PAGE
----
Libel is an injury to a person's reputation through a written publication. See Gross v. New York Times Co., 82 N.Y.2d 146, 156 (1993). To recover for libel, plaintiff must establish that defendants made (1) an unprivileged statement of fact, Shulman v. Hunderfund, 12 N.Y.3d 143, 146-47 (2009); Steinhilber v. Alphonse, 68 N.Y.2d 283, 289-90 (1986); St. David's School v. Hume, 101 A.D.3d 582, 583 (1st Dep't 2012); Sprewell v. NYP Holdings, Inc., 43 A.D.3d 16, 21 (1st Dep't 2007), (2) concerning plaintiff, Smith v. Catsimatidis, 95 A.D.3d 737 (1st Dep't 2012); Prince v. Fox Tel. Stas., Inc., 93 A.D.3d 614 (1st Dep't 2012), (3) with the requisite degree of fault, (4) that is false and defamatory, Brian v. Richardson, 87 N.Y.2d 46, 51 (1995); Omansky v. Penning, 101 A.D.3d 514, 515 (1st Dep't 2012); Amaranth LLC v. J.P. Morgan Chase & Co., 100 A.D.3d 573, 574 (1st Dep't 2012); Konrad v. Brown, 91 A.D.3d 545, 546 (1st Dep't 2012), and (5) that damaged plaintiff. E.g., Rinaldi v. Holt, Rinehart & Winston, 42 N.Y.2d 369, 379 (1977); Sandals Resort Intl. Ltd. v. Google, Inc., 86 A.D.3d 32, 38 (1st Dep't 2011). The requisite fault on defendants' part may depend on the subject of their publication. Since the subject of the article was of legitimate public concern warranting public exposition, plaintiff was required to plead defendants' gross irresponsibility in investigating the accuracy of their reporting. Weiner v. Doubleday & Co., 74 N.Y.2d 586, 595-96 (1989); Sarwer v. Conde Nast Publs., 237 A.D.2d 191, 192 (1st Dep't 1997). The article was of public concern and warranted public exposition because it showed the difficulties in distributing a well known designer's estate, complicated by a little known marriage, his numerous romantic relationships, and internal family conflict. See Huggins v. Moore, 94 N.Y.2d 296, 304-305 (1999); Krauss v. Globe Intl., 251 A.D.2d 191, 193-94 (1st Dep't 1998); Lewis v. Newsday, Inc., 246 A.D.2d 434, 435 (1st Dep't 1998).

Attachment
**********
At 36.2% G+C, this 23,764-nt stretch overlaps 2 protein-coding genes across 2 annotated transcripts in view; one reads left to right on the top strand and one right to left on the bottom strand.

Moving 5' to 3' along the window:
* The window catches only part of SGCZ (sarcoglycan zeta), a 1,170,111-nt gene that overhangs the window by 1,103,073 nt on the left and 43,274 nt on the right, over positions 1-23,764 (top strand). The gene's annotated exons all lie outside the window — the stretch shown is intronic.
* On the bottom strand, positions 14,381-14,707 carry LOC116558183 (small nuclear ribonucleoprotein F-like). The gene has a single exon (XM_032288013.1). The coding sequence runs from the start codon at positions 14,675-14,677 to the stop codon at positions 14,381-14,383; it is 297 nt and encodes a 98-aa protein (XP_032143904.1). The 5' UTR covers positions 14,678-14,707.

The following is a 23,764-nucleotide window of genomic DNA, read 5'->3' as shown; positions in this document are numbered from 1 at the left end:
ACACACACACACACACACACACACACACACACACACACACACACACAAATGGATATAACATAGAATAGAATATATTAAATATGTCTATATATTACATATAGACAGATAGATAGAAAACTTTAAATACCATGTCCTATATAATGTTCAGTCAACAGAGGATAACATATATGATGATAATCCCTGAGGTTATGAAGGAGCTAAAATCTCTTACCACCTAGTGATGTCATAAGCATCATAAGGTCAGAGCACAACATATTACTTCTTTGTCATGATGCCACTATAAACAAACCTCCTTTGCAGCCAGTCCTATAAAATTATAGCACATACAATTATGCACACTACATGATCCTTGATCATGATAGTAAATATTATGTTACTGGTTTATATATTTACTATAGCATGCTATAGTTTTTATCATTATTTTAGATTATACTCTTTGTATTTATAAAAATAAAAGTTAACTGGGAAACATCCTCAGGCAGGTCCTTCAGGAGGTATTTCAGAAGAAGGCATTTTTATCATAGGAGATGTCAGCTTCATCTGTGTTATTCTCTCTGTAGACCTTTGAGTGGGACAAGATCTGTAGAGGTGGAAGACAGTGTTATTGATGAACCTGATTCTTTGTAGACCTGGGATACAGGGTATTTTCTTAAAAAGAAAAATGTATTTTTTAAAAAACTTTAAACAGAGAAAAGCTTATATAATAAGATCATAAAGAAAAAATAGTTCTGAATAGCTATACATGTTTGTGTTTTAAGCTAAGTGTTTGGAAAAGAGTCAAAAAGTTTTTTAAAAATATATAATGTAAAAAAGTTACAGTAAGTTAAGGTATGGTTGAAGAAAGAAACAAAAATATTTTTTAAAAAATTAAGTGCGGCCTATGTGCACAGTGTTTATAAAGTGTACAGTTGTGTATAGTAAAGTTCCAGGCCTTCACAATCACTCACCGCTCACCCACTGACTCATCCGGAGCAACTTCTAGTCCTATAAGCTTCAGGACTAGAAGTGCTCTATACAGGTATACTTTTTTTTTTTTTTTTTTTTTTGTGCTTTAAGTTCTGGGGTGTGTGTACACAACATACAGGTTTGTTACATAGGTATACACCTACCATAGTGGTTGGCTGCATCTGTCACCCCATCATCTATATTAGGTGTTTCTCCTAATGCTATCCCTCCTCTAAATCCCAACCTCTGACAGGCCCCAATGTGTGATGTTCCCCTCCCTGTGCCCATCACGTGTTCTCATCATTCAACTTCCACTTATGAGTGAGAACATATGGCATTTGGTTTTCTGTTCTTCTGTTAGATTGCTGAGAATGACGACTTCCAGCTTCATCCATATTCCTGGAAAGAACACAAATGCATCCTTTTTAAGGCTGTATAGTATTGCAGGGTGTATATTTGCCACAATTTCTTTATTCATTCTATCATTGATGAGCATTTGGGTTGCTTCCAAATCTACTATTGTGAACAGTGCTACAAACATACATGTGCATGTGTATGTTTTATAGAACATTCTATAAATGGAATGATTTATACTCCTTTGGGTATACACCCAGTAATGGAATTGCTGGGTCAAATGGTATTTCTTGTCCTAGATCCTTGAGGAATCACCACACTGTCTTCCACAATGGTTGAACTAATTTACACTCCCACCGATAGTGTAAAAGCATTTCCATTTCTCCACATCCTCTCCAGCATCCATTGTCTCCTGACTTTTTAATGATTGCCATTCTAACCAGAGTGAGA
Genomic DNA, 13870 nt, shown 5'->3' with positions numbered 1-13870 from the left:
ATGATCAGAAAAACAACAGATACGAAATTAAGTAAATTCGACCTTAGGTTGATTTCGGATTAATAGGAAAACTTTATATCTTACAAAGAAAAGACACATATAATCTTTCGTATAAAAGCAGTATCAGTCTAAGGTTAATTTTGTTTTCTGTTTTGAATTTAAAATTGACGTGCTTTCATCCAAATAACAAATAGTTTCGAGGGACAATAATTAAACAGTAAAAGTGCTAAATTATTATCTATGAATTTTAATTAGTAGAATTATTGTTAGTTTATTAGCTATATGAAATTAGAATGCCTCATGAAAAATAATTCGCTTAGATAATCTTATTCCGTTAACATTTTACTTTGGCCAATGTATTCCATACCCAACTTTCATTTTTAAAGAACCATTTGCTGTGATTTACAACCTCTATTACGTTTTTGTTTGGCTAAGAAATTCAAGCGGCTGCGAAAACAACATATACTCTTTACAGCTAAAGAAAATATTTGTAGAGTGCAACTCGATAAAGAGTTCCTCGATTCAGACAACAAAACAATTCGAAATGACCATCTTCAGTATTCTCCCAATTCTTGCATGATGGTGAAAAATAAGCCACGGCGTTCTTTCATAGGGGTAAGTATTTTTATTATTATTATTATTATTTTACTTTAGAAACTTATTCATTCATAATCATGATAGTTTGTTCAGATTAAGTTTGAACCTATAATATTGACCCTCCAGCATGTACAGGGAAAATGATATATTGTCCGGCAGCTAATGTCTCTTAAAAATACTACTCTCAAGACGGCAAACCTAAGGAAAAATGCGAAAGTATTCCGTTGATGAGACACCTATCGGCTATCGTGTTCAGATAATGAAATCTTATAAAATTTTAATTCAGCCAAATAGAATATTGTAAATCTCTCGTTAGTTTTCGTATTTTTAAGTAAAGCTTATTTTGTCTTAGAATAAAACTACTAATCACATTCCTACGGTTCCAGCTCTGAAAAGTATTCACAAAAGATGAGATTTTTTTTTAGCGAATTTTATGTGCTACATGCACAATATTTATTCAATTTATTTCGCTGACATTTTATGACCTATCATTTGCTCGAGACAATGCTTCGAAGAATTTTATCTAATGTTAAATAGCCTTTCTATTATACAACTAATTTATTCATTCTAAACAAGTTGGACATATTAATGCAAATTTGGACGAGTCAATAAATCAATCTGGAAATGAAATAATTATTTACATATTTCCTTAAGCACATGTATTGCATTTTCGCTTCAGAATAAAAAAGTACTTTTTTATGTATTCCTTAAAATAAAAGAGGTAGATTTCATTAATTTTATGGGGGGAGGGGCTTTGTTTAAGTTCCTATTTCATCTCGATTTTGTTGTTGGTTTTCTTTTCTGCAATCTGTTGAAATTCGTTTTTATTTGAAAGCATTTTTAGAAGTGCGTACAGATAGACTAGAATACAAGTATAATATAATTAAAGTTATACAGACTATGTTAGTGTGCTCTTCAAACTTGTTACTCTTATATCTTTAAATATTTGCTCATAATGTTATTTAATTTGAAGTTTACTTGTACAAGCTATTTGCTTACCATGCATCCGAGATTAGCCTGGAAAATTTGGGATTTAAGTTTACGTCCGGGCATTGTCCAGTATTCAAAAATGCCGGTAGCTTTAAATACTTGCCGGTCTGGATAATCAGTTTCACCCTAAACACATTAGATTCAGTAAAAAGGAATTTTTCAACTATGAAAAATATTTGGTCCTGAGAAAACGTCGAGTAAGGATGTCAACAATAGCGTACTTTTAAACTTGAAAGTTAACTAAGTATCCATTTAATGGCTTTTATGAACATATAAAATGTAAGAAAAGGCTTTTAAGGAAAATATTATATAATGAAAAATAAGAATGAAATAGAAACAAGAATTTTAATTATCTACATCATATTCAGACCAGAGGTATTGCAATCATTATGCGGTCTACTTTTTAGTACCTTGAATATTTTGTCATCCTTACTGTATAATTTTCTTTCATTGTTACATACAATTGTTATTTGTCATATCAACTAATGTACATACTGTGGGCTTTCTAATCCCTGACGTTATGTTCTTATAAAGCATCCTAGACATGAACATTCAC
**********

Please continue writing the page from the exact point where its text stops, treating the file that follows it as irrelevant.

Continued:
A statement is defamatory only if it (a) is false and (b) exposes plaintiff " to public contempt, ridicule, aversion or disgrace, or ... an evil opinion" of her and deprives her of " friendly intercourse in society." Dillon v. City of New York, 261 A.D.2d 34, 37-38 (1st Dep't 1999) (citations omitted). See Sandals Resort Intl. Ltd. v. Google, Inc., 86 A.D.3d at 38; Bement v. N.Y.P. Holdings, 307 A.D.2d 86, 92 (1st Dep't 2003). Upon a motion to dismiss a complaint, the court determines statements' defamatory connotation. James v. Gannett Co., 40 N.Y.2d 415, 419 (1976); Ava v. NYP Holdings, Inc., 64 A.D.3d 407, 412 (1st Dep't 2009).